She reached for the teaspoon with the dissolved aspirin in it and held it to his mouth, touching his lips with the spoon as she had before. Restlessly he turned his head away, and Rachel followed the movement with the spoon. “No you don’t,” she crooned. “You aren’t getting away. Open your mouth and take this. It’ll make you feel better.”
A frown puckered his straight black brows and he fretted, evading the spoon once more. Persistently Rachel tried again, and this time she got the bitter aspirin into his mouth. He swallowed, and while he was cooperating she spoon-fed him several ounces of iced tea before he began to sink back into a stupor. Following the routine she had begun that morning, she patiently sponged him down with cool water until the aspirin began to work and the fever subsided again, allowing him to rest.
His response, fretful as it had been, gave her hope that he would soon be waking up, but that hope died during the long night. His fever soared at intervals until she could give him more aspirin and bring it under control again. What rest she got that night came in brief snatches, because she spent most of the time bending over him, patiently wiping him with a cold wet cloth to keep him as cool as she could, and doing all of the other things that were necessary for a bedridden patient.
Toward dawn he groaned again and tried to turn onto his side. Guessing that his muscles were aching from lying in one position for so long, Rachel helped him to roll onto his right side, then took advantage of the new position and sponged his back with cold water. He quieted almost immediately, his breathing becoming deep and even. Her eyes burning and her muscles sore, Rachel continued to rub his back until she was convinced that he was at last resting, then crept into bed herself. She was so tired…. She stared at his muscled back, wondering if she dared go to sleep and how she could possibly stay awake a moment longer. Her eyelids drooped heavily, and she immediately fell asleep, instinct moving her closer to his warm back.
It was still early when she awoke; the clock told her that she had slept a little
She pulled the sheet up to his chest, then coaxed him into taking more aspirin. Why hadn’t he awoken by now? Was the concussion more severe than Honey had thought? Yet his condition didn’t seem to be getting worse, and in fact he was a little more responsive than he had been; it was easier to get him to take the aspirin and liquids now, but she wanted him to open his eyes, to talk to her. Until then she couldn’t be assured that she hadn’t harmed him by making the decision to keep him hidden.
Hidden from whom? her subconscious jeered. No one had been looking for him. The jitters she had been suffering from seemed foolish on this bright, cloudless morning.
While he was quiet she fed the animals and worked in the garden, gathering the green beans and the few tomatoes that had ripened overnight. There were a few yellow squash ready to be picked, and she decided to make a squash casserole for dinner. She weeded the garden and around the shrubs, and by that time the heat had become stifling. Even the usual breeze from the Gulf was missing, and the air lay hot and heavy. She thought longingly of a swim, but didn’t dare leave her patient unattended for that long.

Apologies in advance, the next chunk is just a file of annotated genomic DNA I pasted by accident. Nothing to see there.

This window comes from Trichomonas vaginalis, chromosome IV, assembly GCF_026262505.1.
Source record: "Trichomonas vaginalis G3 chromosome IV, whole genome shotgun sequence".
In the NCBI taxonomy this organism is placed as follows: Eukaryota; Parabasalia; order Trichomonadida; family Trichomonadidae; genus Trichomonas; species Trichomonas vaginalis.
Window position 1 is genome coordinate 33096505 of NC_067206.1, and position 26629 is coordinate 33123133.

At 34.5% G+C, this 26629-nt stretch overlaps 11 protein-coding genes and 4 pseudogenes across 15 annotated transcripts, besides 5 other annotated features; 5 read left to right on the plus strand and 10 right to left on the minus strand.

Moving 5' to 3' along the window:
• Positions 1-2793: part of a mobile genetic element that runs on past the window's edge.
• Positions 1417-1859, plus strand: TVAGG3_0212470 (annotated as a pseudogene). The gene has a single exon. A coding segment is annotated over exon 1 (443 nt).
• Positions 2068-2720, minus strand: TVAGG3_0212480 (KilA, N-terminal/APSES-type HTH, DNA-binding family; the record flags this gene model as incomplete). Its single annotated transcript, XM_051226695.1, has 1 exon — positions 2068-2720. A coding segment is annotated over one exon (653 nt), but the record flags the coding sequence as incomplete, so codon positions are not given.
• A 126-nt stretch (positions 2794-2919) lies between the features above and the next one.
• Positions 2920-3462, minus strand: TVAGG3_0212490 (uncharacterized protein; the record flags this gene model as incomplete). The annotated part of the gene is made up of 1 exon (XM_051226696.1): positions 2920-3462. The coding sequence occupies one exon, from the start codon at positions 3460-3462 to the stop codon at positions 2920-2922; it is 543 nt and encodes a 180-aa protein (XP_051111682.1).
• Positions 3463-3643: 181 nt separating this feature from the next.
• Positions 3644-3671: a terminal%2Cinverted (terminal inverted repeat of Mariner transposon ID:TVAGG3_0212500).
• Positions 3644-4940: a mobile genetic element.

When she checked on him again she found the sheet once again kicked down, and he was moving a little, his head turning fretfully. It wasn’t time for more aspirin, but he was hot; she got a bowl of cold water and sat on the bed beside him, slowly sponging him with the cold water until he was cool and resting again. When she eased off the bed she glanced down at him and wondered if she would be wasting her time to cover him up. It was simply too hot for him, as feverish as he was, even though she’d left the air conditioning on and the house felt cool to her. Carefully she untangled the sheet from around his feet, her touch light and fleeting; then she paused and her hands returned to his feet. He had nice feet, lean and tanned, masculine and well tended, like his hands. He also had the same tough calluses on the outside ridges of his feet that he had on his hands.
He was a trained warrior.
Tears burned her eyes as she pulled the sheet up to his waist and left it there, deciding to compromise. She had no reason to cry; he’d chosen his life and wouldn’t appreciate her sympathy. The people who lived on the edge of danger did so because that was what they wanted; she had lived there herself, and she knew that she had freely chosen to accept the perils that came her way. B.B. had accepted the danger of his job, counting it as the price to be paid for something he thought was worth doing. What neither of them had counted on was that it would be her job that would cost him his life.
By the time Honey came that night Rachel had long since controlled herself, and a fragrant squash casserole greeted Honey’s nose when she came in the door. “Umm, that smells good,” she breathed. “How’s our patient?”
Rachel shook her head. “Not much change. He’s moving around a little, fretting, when the fever gets high, but he hasn’t woken up yet.”
She had just twitched the sheet up over him again a few moments before, so he was covered when Honey went in to check on him. “He’s doing good,” Honey murmured after looking at his wounds and checking his eyes. “Let him sleep. It’s just what he needs.”
“It’s been so long,” Rachel murmured.
“He went through a lot. The body has a way of taking over and getting what it needs.”
It didn’t take much to get Honey to stay for dinner. The casserole, fresh peas and sliced tomatoes did a lot of convincing by themselves. “This is a lot better than the hamburger I’d planned on,” Honey said, waving her fork for emphasis. “I think our boy is out of danger, so I wasn’t going to come by tomorrow, but if you’re cooking again I can always change my mind.”